• On page 45 the writers claim that the "purpose" of the male reproductive organs is "reproduction" and the sharing of "sexual intimacy with one's wife," while the female organs serve to make eggs for "the fertility process" and to share "sexual intimacy with one's husband." The teleological notion that organic structures have a "purpose" is more nonsense from the distant past. It survives as a fundamentalist delusion, but it has no standing in today's biology. And while the terms husband and wife obviously refer to marriage, we know very well that reproductive structures are not restricted to organisms that get married. This is one of the various cases in which the writers deny obvious facts and confuse the student by conflating social practices with physiology.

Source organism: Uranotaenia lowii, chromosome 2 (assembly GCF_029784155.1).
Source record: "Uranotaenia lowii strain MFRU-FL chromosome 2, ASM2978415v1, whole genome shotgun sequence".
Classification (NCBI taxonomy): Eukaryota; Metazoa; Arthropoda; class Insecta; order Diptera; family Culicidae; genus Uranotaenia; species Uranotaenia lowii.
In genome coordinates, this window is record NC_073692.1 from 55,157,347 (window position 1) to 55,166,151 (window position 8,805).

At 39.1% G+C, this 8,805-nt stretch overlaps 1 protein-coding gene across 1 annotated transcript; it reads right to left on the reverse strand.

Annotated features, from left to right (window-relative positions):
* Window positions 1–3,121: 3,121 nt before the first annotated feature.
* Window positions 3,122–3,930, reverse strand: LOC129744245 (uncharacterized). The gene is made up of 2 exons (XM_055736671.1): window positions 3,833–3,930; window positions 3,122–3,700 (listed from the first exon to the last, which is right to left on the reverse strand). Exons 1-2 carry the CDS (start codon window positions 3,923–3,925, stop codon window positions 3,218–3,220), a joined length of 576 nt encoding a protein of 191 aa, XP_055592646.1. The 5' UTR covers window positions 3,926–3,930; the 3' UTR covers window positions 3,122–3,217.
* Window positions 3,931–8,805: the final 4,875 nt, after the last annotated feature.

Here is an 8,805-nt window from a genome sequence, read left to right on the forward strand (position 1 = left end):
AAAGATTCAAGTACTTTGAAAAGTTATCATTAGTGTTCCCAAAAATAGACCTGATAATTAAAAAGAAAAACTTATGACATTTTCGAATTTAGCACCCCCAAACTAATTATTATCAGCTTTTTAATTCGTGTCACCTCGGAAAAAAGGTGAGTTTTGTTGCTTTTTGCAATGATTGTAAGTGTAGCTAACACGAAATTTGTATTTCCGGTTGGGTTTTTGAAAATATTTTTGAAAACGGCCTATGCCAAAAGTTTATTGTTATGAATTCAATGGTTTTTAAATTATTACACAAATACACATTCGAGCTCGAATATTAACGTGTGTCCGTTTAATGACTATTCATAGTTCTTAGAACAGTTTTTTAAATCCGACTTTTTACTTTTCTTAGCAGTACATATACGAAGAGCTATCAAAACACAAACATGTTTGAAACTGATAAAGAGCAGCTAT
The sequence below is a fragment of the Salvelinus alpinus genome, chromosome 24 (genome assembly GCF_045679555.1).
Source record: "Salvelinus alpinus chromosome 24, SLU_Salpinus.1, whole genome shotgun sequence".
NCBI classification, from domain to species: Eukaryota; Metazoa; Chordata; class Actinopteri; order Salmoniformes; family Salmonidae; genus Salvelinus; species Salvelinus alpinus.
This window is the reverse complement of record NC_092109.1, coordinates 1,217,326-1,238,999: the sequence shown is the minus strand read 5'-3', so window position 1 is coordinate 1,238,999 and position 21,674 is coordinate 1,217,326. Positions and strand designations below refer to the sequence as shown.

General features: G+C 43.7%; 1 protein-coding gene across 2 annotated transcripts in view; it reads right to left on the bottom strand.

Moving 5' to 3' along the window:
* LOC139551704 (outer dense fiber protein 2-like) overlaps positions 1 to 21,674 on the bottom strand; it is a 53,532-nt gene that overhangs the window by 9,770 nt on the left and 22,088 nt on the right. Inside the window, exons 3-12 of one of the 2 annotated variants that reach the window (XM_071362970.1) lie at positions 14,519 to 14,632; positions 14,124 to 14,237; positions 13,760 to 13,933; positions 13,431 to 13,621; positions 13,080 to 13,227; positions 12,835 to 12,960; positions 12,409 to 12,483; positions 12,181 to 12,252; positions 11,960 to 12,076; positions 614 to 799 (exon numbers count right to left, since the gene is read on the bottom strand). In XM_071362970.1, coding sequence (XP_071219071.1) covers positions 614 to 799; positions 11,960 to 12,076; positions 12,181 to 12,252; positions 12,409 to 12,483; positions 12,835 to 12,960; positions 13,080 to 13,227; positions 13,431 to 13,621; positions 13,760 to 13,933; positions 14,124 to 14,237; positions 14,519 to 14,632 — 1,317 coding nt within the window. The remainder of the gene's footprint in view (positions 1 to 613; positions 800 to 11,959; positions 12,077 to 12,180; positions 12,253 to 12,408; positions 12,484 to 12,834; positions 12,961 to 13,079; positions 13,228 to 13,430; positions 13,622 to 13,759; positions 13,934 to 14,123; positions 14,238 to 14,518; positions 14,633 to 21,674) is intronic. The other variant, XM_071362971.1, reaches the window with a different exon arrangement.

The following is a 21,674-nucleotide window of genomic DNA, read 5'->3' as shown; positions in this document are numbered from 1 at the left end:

• On page 52 the writers refer to a zygote as a "one-celled human." This goofy phrase is one of several that the writers have invented to support their anti-abortion ideology, in which any postzygotic cell or mass of cells must be equated with a free-living organism. Elsewhere, they call a fetus a "baby," and they say that birth is a merely "the process by which a baby changes residence." Well, a fetus is not a baby, and birth is not just a change in residence -- if only because birth is not reversible. The writers hide the fact that birth entails dramatic physiological changes as the fetus turns into something that it has never before has been: a free-living air-breather.

If you think that I'm giving too much attention to the book's phony "biology," please ask yourself: How would you like to be an educator who had to try teaching real science to students who had been subjected to Teen-Aid's grotesque rubbish? How would you like to be a student who had to try learning real biology while your head was full of tommyrot about purposeful organs and one-celled humans?